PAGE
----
The part about steel denting easily. You must be absolutely kidding me! Even the double butted 853 chromoly steel doesn't dent as easily as aluminum. That's only because, it's steel. Steel by nature is tough and durable. It doesn't have to be widened or thickened to make up for any frailties.

    Again. Yes, OBVIOUSLY aluminium is weaker than steel, thanks for pointing that out. Steel is actually about 3 times as stiff as aluminium, while also being 3 times as heavy.

    Great that I am getting the concept right, I knew all this mechanical engineering school was good for something.

    .....

    I'll try again:

    If you make a tube out of steel that is supposed to be light, you have to make it smaller, or with thinner steel than a comparable aluminium tube. Tube stiffness depends on tube diameter and wall thickness, but wall thickness is pretty much directly 1:1 proportional to stiffness, while diameter factors in to the power of 3. Weight, of course, depends solely on the amount of material used, and is thus directly proportional to both diameter and wall thickness.

    In other words, make a tube with twice the diameter, and it will be roughly 8 times as stiff, but only twice as heavy, given the same wall thickness and material. Then reduce the wall thickness by half, now the tube is still 4 times as stiff as the original tube, but the same weight.
    If you make the tube out of a material that is 3 times as heavy but 3 times as strong, you have to reduce wall thickness to 1/3 of the original or you end up with a heavier tube. A steel tube with the same stiffness, weight and diameter as a aluminium tube will have only 1/3 of the wall thickness!

    That is why the 853 tubes have a ridiculously thin wall thickness of 0.4mm in the middle, while a typical aluminium frame wouldn't go below 1-1.5mm.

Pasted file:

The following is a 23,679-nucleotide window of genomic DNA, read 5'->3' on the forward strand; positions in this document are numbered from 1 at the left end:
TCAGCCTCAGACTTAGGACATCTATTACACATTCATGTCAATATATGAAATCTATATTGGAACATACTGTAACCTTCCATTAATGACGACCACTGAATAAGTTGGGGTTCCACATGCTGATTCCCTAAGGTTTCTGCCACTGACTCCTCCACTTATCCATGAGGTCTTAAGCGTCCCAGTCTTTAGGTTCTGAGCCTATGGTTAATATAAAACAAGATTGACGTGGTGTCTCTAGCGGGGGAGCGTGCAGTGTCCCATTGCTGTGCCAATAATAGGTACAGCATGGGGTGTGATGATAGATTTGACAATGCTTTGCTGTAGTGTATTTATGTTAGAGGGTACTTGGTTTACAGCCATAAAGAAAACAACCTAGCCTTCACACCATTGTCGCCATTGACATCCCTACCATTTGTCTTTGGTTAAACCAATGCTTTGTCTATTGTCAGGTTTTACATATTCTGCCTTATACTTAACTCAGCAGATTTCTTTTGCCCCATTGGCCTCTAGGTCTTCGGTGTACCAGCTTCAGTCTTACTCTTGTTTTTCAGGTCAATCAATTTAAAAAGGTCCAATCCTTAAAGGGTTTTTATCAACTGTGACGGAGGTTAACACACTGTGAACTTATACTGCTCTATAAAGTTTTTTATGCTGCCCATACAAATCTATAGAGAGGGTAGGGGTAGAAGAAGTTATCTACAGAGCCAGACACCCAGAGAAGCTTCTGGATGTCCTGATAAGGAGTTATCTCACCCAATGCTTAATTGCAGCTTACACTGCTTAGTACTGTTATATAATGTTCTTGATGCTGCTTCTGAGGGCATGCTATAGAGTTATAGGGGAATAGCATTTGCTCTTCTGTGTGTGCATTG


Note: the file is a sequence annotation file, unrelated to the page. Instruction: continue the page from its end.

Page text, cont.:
There is a limit as to how thin you can make tubes - first, they become harder to manufacture, second, they become increasingly prone to dents the thinner they get DESPITE being made out of a stronger material, until you end up with a coke can.

    And that exactly is why a steel tube of the same weight and stiffness as a aluminium tube will be ridiculously thin walled and thus MORE likely to dent.


    You can also read this if you don't believe me:
    Peloton
    Diameter: A tube’s diameter will vary according to its placement in the frame. The tubes that make up the front half of the bicycle are the largest in diameter. The tubes in the rear half of the bicycle are much smaller in diameter and taper in size as they approach the rear wheel. As a tube increases in diameter or in wall thickness, its stiffness increases. Increasing a tube’s wall thickness increases its stiffness at a roughly 1:1 ratio with its weight. Increasing a tube’s diameter, however, increases its stiffness at a cubed rate. If you double the diameter of a given tube, the new tube will weigh twice as much but be eight times as stiff as the smaller tube. This is why thin-walled, large-diameter tubing is so popular; it is possible to create an aluminum tube that is both stronger and lighter than those made from steel. As diameter goes up and thickness goes down, the ability to resist dents goes down—so there is a limit to the diameter/thickness ratio.

    There are a few other issues with these super thin steel tubesets as well. Firstly, they are expensive because it is very hard to make tubes that thin walled. Second, it is really difficult to build a frame with them because it isn't exactly easy to weld something that thin. This becomes even more difficult when building a full suspension frame because unlike a Roadbike or Hardtail, you need dozens of tubes and every tube has to have a different length, making it harder to make double butted tubes. So now you have to use thick-walled, non butted tubes whenever a short tube is required - just so you can still weld the thing. Which obviously makes it heavier.
    Last edited by lelebebbel; 08-21-2012 at 03:22 AM.
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  32. #32
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    Quote Originally Posted by MoabiSlim View Post
    Solely based upon your personal experience and the experiences of close friends and associates, which frame material would you say best suits DH MTN biking:

    1) Carbon

    2) Aluminum

    3) Chromoly Steel

    4) Carbon/Aluminum Combo

    Also:

    What's your confidence level concerning carbon?

    On a scale from 1 to 5, how to you feel about the suspected quirkyness of carbon.

    * Give it a 1 for the absolute quirkiest and 5 for NOT quirky at all.

    1 - It's Extremely Quirky and everbody should know that by now!

    3 - Your still on the quirky fence (you still have your doubts).....

    5 - It's not quirky at all and stop questioning its integrity, dammit!